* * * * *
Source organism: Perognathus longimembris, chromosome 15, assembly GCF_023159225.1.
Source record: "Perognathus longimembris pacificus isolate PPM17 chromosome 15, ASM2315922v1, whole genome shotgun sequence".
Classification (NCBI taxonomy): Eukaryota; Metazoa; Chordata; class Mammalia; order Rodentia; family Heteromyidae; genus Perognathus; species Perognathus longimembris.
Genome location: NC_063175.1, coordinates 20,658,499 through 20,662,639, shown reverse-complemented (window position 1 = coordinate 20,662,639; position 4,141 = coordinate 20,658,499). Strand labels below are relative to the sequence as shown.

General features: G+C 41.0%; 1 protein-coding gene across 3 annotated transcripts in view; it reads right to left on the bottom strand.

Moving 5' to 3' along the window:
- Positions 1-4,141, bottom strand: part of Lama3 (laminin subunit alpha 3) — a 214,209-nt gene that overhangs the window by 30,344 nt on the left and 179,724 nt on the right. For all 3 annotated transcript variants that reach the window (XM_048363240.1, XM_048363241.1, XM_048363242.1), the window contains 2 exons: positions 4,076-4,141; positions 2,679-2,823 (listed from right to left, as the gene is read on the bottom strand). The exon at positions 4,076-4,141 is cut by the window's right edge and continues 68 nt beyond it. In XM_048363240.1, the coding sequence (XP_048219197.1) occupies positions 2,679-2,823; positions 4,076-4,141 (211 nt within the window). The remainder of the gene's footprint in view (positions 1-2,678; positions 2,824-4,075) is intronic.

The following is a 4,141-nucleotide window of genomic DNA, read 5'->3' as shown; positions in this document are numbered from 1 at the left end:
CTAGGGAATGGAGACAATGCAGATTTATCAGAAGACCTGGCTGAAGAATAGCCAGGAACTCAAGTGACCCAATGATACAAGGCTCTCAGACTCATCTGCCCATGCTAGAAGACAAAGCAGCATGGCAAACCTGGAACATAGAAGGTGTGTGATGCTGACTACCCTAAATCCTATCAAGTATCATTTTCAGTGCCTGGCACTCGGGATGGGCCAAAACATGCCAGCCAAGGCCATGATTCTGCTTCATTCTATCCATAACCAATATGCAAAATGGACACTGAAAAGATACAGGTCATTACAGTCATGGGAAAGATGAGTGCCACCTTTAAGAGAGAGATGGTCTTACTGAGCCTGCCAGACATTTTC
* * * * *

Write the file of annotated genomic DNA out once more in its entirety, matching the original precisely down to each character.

Source organism: Perognathus longimembris, chromosome 15, assembly GCF_023159225.1.
Source record: "Perognathus longimembris pacificus isolate PPM17 chromosome 15, ASM2315922v1, whole genome shotgun sequence".
Classification (NCBI taxonomy): Eukaryota; Metazoa; Chordata; class Mammalia; order Rodentia; family Heteromyidae; genus Perognathus; species Perognathus longimembris.
Genome location: NC_063175.1, coordinates 20,658,499 through 20,662,639, shown reverse-complemented (window position 1 = coordinate 20,662,639; position 4,141 = coordinate 20,658,499). Strand labels below are relative to the sequence as shown.

General features: G+C 41.0%; 1 protein-coding gene across 3 annotated transcripts in view; it reads right to left on the bottom strand.

Moving 5' to 3' along the window:
- Positions 1-4,141, bottom strand: part of Lama3 (laminin subunit alpha 3) — a 214,209-nt gene that overhangs the window by 30,344 nt on the left and 179,724 nt on the right. For all 3 annotated transcript variants that reach the window (XM_048363240.1, XM_048363241.1, XM_048363242.1), the window contains 2 exons: positions 4,076-4,141; positions 2,679-2,823 (listed from right to left, as the gene is read on the bottom strand). The exon at positions 4,076-4,141 is cut by the window's right edge and continues 68 nt beyond it. In XM_048363240.1, the coding sequence (XP_048219197.1) occupies positions 2,679-2,823; positions 4,076-4,141 (211 nt within the window). The remainder of the gene's footprint in view (positions 1-2,678; positions 2,824-4,075) is intronic.

The following is a 4,141-nucleotide window of genomic DNA, read 5'->3' as shown; positions in this document are numbered from 1 at the left end:
CTAGGGAATGGAGACAATGCAGATTTATCAGAAGACCTGGCTGAAGAATAGCCAGGAACTCAAGTGACCCAATGATACAAGGCTCTCAGACTCATCTGCCCATGCTAGAAGACAAAGCAGCATGGCAAACCTGGAACATAGAAGGTGTGTGATGCTGACTACCCTAAATCCTATCAAGTATCATTTTCAGTGCCTGGCACTCGGGATGGGCCAAAACATGCCAGCCAAGGCCATGATTCTGCTTCATTCTATCCATAACCAATATGCAAAATGGACACTGAAAAGATACAGGTCATTACAGTCATGGGAAAGATGAGTGCCACCTTTAAGAGAGAGATGGTCTTACTGAGCCTGCCAGACATTTTC